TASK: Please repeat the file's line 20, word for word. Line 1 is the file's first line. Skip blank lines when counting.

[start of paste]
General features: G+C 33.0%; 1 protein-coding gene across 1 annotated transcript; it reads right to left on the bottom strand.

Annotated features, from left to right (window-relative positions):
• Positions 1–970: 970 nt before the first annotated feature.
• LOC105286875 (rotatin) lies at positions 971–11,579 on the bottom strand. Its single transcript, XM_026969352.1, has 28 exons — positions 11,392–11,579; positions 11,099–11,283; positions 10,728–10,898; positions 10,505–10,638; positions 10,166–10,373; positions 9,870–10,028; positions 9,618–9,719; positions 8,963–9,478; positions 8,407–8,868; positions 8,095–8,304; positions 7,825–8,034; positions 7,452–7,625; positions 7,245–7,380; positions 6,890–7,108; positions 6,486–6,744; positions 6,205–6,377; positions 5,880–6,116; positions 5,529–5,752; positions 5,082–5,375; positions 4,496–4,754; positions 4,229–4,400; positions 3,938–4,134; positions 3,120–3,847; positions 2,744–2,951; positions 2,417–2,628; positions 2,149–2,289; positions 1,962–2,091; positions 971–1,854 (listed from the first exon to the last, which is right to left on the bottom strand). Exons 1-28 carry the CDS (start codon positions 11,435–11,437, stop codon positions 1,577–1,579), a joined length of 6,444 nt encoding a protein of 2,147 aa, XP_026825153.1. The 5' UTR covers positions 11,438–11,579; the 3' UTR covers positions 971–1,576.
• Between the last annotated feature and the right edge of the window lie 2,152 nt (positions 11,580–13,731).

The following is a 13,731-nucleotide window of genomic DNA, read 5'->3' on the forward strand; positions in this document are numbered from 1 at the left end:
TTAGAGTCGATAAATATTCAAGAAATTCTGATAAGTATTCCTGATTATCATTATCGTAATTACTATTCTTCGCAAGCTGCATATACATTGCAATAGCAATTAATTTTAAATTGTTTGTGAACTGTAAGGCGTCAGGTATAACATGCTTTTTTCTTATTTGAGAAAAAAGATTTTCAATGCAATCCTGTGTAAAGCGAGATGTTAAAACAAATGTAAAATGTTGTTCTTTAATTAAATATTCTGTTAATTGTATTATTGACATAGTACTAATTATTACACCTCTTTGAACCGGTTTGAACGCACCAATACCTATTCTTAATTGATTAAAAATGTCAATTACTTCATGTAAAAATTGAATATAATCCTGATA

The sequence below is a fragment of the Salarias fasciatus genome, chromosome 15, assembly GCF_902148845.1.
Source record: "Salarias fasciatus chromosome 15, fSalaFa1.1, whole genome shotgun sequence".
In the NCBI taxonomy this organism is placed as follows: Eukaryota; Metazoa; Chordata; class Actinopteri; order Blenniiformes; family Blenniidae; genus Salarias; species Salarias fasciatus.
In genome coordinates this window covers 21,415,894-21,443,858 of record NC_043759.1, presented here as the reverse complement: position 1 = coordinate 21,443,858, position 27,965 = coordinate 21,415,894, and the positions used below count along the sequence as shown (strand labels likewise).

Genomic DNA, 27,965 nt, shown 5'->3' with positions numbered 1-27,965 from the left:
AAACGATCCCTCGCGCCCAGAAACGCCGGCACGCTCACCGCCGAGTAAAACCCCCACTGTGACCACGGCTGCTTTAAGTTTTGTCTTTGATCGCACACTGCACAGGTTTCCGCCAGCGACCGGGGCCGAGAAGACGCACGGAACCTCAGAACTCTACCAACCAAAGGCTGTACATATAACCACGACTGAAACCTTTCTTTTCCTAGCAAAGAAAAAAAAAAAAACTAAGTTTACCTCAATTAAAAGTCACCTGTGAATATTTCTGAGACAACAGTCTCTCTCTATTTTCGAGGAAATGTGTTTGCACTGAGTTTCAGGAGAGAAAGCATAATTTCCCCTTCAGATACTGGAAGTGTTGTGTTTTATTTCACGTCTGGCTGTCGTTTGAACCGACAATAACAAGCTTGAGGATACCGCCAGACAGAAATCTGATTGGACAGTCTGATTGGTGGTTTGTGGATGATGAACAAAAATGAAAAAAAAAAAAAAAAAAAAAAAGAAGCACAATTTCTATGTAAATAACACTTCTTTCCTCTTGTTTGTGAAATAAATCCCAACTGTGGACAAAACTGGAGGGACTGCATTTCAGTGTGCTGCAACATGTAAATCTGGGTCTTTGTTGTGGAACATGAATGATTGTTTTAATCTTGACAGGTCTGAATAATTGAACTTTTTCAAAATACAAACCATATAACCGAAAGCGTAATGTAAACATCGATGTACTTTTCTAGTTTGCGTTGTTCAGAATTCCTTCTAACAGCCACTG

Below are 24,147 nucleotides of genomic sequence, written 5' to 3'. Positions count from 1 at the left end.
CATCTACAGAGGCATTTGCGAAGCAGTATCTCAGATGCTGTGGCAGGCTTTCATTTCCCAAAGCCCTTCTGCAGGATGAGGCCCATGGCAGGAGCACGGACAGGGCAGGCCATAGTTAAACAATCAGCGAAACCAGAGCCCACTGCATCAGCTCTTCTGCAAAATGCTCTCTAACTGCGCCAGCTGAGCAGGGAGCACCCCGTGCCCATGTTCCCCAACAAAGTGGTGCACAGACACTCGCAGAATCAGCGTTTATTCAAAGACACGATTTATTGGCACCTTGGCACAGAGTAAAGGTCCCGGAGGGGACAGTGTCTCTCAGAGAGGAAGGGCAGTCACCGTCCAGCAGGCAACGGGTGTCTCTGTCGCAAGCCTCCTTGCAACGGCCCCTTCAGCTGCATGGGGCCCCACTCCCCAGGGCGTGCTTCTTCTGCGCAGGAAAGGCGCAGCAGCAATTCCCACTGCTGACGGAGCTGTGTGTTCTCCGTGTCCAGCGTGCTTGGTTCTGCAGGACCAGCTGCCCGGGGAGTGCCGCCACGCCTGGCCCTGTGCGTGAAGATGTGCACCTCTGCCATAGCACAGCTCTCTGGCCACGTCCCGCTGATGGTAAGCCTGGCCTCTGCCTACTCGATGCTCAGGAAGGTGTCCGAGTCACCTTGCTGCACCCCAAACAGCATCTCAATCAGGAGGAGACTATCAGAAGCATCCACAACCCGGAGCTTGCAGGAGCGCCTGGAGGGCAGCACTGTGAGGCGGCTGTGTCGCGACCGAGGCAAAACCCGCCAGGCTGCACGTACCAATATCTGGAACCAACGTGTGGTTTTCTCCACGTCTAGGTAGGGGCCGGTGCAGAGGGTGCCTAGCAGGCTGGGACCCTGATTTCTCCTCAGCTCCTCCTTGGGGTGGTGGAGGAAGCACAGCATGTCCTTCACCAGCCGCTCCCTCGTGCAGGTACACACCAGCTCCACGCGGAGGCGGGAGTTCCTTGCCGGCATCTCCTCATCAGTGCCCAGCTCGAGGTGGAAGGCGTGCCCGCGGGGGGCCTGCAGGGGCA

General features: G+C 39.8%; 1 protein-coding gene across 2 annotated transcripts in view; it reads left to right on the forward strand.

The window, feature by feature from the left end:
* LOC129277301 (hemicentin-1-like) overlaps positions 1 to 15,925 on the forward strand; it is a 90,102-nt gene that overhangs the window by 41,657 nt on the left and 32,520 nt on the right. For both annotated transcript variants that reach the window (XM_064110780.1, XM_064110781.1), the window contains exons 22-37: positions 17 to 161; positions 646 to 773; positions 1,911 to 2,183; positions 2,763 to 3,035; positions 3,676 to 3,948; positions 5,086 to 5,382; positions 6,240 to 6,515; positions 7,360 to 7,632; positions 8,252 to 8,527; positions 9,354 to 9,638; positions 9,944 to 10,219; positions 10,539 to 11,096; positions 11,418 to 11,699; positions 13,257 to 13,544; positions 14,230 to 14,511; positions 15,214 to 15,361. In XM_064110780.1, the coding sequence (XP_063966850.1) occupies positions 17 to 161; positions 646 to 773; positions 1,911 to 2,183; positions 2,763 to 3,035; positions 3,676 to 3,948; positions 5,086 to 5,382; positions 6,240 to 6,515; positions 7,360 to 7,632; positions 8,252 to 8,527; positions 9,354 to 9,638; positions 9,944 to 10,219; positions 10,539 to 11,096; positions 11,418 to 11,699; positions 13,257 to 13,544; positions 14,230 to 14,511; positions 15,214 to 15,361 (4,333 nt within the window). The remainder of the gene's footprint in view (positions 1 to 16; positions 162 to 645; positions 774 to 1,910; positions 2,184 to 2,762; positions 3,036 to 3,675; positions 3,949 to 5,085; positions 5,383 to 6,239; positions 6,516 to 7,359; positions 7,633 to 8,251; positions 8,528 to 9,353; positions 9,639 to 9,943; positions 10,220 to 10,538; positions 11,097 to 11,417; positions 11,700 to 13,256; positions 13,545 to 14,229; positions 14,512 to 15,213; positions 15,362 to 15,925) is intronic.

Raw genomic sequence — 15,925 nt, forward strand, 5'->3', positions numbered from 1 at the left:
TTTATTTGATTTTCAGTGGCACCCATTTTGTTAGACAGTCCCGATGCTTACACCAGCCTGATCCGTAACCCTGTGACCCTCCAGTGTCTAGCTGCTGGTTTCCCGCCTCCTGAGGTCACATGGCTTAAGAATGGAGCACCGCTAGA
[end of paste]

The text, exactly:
TTTATTTGATTTTCAGTGGCACCCATTTTGTTAGACAGTCCCGATGCTTACACCAGCCTGATCCGTAACCCTGTGACCCTCCAGTGTCTAGCTGCTGGTTTCCCGCCTCCTGAGGTCACATGGCTTAAGAATGGAGCACCGCTAGA